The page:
Monday, April 09, 2012

St. Helena Chapel in Jerusalem bans Egyptian Copts from praying

I noted last week that for the first time, hundreds of Egyptian Copts were flocking to Jerusalem to celebrate Easter, after Coptic Pope Shenouda III - who was opposed to such pilgrimages - died.

The church stated at the time that "the Church is a religious institution that does not control the freedom of individuals does not impose laws on them."

Those pilgrims were denied access to the Church of the Holy Sepulchre.

From Al Ahram:
The St Helena Chapel, the Egyptian [Coptic] part of Jerusalem's Church of the Holy Sepulcher, has denied entry to Egyptian Christians who sought to celebrate Easter there.

Defying a ban by the late Pope Shenouda III, more than one hundred Egyptian Copts flew to Jerusalem to visit landmarks in the holy land.

We neither allowed them to pray nor to break their fast. That infuriated them to the extent that some of them wanted to fight us,” Priest Mesaael told the Egyptian state-run news agency MENA.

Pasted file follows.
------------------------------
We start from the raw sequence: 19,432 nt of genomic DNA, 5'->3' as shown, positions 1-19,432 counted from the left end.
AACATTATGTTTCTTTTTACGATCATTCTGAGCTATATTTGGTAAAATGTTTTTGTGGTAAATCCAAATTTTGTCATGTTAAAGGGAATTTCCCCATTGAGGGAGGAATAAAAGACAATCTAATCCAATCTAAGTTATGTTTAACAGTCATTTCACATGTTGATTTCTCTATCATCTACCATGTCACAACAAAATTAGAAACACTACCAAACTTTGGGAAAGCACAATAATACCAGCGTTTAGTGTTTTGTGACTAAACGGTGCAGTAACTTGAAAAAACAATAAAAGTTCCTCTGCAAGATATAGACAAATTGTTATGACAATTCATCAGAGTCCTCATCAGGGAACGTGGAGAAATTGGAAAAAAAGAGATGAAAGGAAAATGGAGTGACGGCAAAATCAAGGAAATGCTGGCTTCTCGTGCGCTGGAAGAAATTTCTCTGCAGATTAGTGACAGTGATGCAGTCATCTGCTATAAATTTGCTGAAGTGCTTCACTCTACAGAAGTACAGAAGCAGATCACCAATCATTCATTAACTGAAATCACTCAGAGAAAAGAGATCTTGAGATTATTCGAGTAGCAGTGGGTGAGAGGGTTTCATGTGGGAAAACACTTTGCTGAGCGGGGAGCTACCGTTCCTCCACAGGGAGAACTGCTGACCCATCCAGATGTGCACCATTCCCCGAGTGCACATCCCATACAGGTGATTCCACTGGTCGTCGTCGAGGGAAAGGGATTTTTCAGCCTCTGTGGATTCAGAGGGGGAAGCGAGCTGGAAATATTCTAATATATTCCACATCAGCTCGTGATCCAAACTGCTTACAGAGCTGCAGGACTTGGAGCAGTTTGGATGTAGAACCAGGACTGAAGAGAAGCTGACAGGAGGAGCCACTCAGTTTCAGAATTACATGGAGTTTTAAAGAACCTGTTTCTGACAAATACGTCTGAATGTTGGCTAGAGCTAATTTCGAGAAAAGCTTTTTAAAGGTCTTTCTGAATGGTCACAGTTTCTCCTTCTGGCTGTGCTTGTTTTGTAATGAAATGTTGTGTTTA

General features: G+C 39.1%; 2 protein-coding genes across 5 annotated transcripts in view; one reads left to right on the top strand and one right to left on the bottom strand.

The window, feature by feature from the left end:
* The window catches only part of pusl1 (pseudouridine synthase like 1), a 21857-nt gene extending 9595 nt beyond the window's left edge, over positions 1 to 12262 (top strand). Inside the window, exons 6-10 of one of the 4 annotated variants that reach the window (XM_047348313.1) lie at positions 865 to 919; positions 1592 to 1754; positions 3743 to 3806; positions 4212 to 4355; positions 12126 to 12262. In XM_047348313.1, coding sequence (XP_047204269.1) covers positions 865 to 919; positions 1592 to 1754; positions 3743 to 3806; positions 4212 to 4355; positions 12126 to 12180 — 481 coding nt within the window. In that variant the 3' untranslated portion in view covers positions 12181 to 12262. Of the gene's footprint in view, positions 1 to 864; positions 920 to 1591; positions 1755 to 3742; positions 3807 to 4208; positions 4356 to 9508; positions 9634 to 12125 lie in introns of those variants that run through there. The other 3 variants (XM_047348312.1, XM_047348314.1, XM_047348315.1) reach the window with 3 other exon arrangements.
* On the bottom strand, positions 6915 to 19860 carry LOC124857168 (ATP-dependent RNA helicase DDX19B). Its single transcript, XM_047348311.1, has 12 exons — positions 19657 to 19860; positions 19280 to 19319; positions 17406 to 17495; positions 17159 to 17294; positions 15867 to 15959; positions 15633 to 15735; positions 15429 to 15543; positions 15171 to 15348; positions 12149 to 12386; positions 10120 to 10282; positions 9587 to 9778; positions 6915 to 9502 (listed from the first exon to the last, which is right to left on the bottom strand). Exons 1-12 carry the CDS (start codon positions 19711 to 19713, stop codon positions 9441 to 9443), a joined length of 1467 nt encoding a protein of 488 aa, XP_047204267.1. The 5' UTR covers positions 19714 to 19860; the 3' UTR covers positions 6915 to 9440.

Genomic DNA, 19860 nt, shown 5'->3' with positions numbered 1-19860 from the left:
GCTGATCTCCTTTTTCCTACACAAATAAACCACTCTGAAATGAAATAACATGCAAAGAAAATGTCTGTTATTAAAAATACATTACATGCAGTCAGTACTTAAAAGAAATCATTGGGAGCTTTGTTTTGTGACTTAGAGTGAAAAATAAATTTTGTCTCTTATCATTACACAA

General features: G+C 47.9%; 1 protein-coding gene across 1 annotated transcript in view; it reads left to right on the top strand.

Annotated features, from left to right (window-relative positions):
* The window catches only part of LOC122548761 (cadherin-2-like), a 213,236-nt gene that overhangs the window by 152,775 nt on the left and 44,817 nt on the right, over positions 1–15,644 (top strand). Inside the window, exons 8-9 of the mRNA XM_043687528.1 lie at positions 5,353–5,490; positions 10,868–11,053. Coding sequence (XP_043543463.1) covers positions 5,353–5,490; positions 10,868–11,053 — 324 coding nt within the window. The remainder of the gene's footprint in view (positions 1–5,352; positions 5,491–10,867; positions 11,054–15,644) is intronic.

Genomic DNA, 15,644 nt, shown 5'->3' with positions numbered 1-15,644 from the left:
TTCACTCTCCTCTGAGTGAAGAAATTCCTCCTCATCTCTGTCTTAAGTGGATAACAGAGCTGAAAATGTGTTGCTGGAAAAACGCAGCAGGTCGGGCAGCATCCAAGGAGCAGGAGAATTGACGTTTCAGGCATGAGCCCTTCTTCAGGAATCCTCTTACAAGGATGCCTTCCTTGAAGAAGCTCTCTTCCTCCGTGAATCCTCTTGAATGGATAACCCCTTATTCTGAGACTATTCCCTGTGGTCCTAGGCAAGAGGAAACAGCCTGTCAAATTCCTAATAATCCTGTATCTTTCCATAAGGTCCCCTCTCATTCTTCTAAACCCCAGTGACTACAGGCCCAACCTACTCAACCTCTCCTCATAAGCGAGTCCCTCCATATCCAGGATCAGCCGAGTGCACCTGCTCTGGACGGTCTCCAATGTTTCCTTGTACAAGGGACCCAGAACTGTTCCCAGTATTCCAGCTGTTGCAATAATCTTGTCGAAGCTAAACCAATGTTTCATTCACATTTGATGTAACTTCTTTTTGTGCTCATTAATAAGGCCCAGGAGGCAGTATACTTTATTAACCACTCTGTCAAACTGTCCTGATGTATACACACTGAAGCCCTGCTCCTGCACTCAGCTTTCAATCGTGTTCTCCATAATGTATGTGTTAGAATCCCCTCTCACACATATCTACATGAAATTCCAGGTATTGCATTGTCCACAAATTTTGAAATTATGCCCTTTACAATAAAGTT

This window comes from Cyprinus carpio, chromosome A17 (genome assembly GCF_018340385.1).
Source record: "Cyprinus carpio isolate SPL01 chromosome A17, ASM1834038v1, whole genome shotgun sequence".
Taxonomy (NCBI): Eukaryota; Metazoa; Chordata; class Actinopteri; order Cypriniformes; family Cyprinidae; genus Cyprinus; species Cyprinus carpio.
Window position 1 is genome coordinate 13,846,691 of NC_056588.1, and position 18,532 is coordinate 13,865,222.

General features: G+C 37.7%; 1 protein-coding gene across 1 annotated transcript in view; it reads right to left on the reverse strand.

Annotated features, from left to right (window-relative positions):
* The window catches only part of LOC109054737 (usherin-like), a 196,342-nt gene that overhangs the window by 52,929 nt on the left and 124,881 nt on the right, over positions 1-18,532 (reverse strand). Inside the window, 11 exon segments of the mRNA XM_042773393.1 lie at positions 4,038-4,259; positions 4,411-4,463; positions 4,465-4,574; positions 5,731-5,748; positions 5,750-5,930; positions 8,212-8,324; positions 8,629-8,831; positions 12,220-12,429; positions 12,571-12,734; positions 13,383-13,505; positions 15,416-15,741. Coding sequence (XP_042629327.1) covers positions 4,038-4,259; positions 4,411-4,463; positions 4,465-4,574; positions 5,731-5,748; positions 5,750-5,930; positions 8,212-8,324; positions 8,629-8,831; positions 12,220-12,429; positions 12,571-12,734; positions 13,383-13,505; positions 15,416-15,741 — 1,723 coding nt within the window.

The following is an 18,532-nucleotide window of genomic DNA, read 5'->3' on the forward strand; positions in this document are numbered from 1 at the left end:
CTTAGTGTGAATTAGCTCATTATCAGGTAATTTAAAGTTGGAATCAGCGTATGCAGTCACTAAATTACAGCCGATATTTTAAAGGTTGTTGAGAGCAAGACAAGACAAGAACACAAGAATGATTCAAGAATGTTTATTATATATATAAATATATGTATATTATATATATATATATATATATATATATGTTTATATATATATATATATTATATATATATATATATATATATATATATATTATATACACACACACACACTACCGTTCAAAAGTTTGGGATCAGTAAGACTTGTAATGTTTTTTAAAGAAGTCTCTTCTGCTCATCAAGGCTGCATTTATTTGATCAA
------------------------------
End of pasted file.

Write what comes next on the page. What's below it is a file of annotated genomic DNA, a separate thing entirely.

“The instructions of the late Pope Shenouda are still valid, we have to respect them even more than we did when he was alive.”
This is all in context of a larger dispute in the Arab world on whether visiting Jerusalem is a form of normalizing relations with Israel. Mahmoud Abbas wants Arabs to visit but he is opposed by many clerics including the late Pope Shenouda, popular Qatar-based preacher Sheikh Yusuf Qaradawi and Sheikh Sabri, head of the Islamic Council of Jerusalem.

Notably, Crown Prince Hashim of Jordan visited the Al Aqsa Mosque last week.